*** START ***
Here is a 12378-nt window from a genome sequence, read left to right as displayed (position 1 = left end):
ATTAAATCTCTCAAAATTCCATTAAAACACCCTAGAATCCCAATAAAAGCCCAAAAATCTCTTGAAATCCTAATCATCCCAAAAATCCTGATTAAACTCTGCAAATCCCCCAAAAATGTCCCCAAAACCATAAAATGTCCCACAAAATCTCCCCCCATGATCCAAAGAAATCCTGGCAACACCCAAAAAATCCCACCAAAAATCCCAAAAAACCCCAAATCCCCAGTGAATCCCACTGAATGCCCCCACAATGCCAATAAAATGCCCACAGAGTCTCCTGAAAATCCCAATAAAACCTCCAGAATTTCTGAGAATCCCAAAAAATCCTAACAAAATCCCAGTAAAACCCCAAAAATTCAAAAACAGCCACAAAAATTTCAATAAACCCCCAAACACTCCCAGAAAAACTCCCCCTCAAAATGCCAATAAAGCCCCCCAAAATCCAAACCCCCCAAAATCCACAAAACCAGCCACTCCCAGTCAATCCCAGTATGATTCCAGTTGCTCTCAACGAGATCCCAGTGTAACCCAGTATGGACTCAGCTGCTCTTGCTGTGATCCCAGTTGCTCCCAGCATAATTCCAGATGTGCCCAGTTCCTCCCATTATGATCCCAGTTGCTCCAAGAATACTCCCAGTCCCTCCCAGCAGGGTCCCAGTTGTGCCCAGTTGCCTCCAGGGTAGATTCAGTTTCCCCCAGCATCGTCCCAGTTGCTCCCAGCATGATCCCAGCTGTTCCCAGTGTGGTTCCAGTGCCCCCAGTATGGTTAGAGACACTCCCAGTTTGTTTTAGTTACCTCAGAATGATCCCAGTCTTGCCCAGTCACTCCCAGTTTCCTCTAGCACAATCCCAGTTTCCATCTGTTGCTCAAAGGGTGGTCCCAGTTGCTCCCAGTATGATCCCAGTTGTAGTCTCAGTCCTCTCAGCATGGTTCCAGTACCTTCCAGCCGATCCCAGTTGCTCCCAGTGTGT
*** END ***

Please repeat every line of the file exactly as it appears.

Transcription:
Here is a 12378-nt window from a genome sequence, read left to right as displayed (position 1 = left end):
ATTAAATCTCTCAAAATTCCATTAAAACACCCTAGAATCCCAATAAAAGCCCAAAAATCTCTTGAAATCCTAATCATCCCAAAAATCCTGATTAAACTCTGCAAATCCCCCAAAAATGTCCCCAAAACCATAAAATGTCCCACAAAATCTCCCCCCATGATCCAAAGAAATCCTGGCAACACCCAAAAAATCCCACCAAAAATCCCAAAAAACCCCAAATCCCCAGTGAATCCCACTGAATGCCCCCACAATGCCAATAAAATGCCCACAGAGTCTCCTGAAAATCCCAATAAAACCTCCAGAATTTCTGAGAATCCCAAAAAATCCTAACAAAATCCCAGTAAAACCCCAAAAATTCAAAAACAGCCACAAAAATTTCAATAAACCCCCAAACACTCCCAGAAAAACTCCCCCTCAAAATGCCAATAAAGCCCCCCAAAATCCAAACCCCCCAAAATCCACAAAACCAGCCACTCCCAGTCAATCCCAGTATGATTCCAGTTGCTCTCAACGAGATCCCAGTGTAACCCAGTATGGACTCAGCTGCTCTTGCTGTGATCCCAGTTGCTCCCAGCATAATTCCAGATGTGCCCAGTTCCTCCCATTATGATCCCAGTTGCTCCAAGAATACTCCCAGTCCCTCCCAGCAGGGTCCCAGTTGTGCCCAGTTGCCTCCAGGGTAGATTCAGTTTCCCCCAGCATCGTCCCAGTTGCTCCCAGCATGATCCCAGCTGTTCCCAGTGTGGTTCCAGTGCCCCCAGTATGGTTAGAGACACTCCCAGTTTGTTTTAGTTACCTCAGAATGATCCCAGTCTTGCCCAGTCACTCCCAGTTTCCTCTAGCACAATCCCAGTTTCCATCTGTTGCTCAAAGGGTGGTCCCAGTTGCTCCCAGTATGATCCCAGTTGTAGTCTCAGTCCTCTCAGCATGGTTCCAGTACCTTCCAGCCGATCCCAGTTGCTCCCAGTGTGT